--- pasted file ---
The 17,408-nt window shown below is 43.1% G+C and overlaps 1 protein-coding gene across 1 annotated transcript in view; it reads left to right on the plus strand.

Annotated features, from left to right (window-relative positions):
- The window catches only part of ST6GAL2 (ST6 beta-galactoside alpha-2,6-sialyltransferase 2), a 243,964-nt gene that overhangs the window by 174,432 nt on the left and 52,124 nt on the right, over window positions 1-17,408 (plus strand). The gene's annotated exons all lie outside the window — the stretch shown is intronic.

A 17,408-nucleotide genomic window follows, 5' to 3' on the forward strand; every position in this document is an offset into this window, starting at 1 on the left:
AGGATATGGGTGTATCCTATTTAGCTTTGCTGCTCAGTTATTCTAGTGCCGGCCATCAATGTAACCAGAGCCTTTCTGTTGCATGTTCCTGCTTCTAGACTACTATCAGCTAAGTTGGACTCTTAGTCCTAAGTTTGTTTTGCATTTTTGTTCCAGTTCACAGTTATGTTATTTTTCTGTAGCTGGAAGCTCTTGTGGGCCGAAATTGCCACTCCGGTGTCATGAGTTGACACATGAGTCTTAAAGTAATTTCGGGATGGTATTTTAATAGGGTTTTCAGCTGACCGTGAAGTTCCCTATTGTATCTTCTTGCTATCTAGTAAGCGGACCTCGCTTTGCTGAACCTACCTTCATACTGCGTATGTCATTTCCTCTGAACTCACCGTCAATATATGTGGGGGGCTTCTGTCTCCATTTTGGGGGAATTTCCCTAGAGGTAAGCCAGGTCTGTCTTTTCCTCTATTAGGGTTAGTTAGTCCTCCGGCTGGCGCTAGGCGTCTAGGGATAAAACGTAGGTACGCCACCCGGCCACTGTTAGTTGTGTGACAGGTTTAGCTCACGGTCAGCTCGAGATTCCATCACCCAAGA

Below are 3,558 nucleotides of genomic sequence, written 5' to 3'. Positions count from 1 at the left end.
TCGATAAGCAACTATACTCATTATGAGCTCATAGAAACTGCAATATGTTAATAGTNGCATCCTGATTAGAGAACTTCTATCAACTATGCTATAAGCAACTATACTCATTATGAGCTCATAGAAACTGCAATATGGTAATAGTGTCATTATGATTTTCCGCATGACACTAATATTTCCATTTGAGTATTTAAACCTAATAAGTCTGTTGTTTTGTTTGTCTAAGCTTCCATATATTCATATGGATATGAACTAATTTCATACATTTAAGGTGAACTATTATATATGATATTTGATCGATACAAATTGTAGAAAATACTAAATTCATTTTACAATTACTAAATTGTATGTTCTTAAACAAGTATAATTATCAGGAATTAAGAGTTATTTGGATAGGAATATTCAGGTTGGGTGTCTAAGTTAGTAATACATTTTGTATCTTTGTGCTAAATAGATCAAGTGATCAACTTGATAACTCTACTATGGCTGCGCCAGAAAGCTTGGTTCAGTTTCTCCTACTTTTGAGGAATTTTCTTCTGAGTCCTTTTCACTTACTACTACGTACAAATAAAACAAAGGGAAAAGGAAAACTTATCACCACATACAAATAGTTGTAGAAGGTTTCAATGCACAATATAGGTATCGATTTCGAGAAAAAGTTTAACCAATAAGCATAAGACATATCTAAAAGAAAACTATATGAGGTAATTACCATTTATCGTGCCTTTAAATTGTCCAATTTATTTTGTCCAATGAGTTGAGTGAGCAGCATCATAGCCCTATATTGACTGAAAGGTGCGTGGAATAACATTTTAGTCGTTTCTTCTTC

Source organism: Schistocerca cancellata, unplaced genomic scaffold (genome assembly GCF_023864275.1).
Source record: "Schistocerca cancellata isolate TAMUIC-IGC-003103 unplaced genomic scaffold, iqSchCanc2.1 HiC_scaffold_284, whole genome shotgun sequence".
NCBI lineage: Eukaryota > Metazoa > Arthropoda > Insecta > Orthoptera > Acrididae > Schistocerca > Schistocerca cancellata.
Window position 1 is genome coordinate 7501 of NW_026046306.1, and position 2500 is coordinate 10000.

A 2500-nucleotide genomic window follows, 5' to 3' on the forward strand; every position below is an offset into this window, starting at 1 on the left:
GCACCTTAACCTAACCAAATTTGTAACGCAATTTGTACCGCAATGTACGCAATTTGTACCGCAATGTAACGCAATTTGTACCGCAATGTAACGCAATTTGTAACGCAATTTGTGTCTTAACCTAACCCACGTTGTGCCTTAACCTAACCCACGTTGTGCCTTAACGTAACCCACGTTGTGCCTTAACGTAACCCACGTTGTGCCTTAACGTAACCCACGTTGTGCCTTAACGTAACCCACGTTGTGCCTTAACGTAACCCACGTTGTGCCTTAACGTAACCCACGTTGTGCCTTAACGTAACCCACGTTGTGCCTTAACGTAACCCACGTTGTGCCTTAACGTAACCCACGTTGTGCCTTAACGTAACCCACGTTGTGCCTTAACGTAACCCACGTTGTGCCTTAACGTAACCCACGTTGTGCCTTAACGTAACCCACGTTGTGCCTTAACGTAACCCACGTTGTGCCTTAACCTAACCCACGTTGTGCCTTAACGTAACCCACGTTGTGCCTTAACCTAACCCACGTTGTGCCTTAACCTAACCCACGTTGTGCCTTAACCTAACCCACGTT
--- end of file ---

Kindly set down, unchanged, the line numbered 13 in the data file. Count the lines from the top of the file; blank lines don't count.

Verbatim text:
GCACCTTAACCTAACCAAATTTGTAACGCAATTTGTACCGCAATGTACGCAATTTGTACCGCAATGTAACGCAATTTGTACCGCAATGTAACGCAATTTGTAACGCAATTTGTGTCTTAACCTAACCCACGTTGTGCCTTAACCTAACCCACGTTGTGCCTTAACGTAACCCACGTTGTGCCTTAACGTAACCCACGTTGTGCCTTAACGTAACCCACGTTGTGCCTTAACGTAACCCACGTTGTGCCTTAACGTAACCCACGTTGTGCCTTAACGTAACCCACGTTGTGCCTTAACGTAACCCACGTTGTGCCTTAACGTAACCCACGTTGTGCCTTAACGTAACCCACGTTGTGCCTTAACGTAACCCACGTTGTGCCTTAACGTAACCCACGTTGTGCCTTAACGTAACCCACGTTGTGCCTTAACGTAACCCACGTTGTGCCTTAACGTAACCCACGTTGTGCCTTAACCTAACCCACGTTGTGCCTTAACGTAACCCACGTTGTGCCTTAACCTAACCCACGTTGTGCCTTAACCTAACCCACGTTGTGCCTTAACCTAACCCACGTT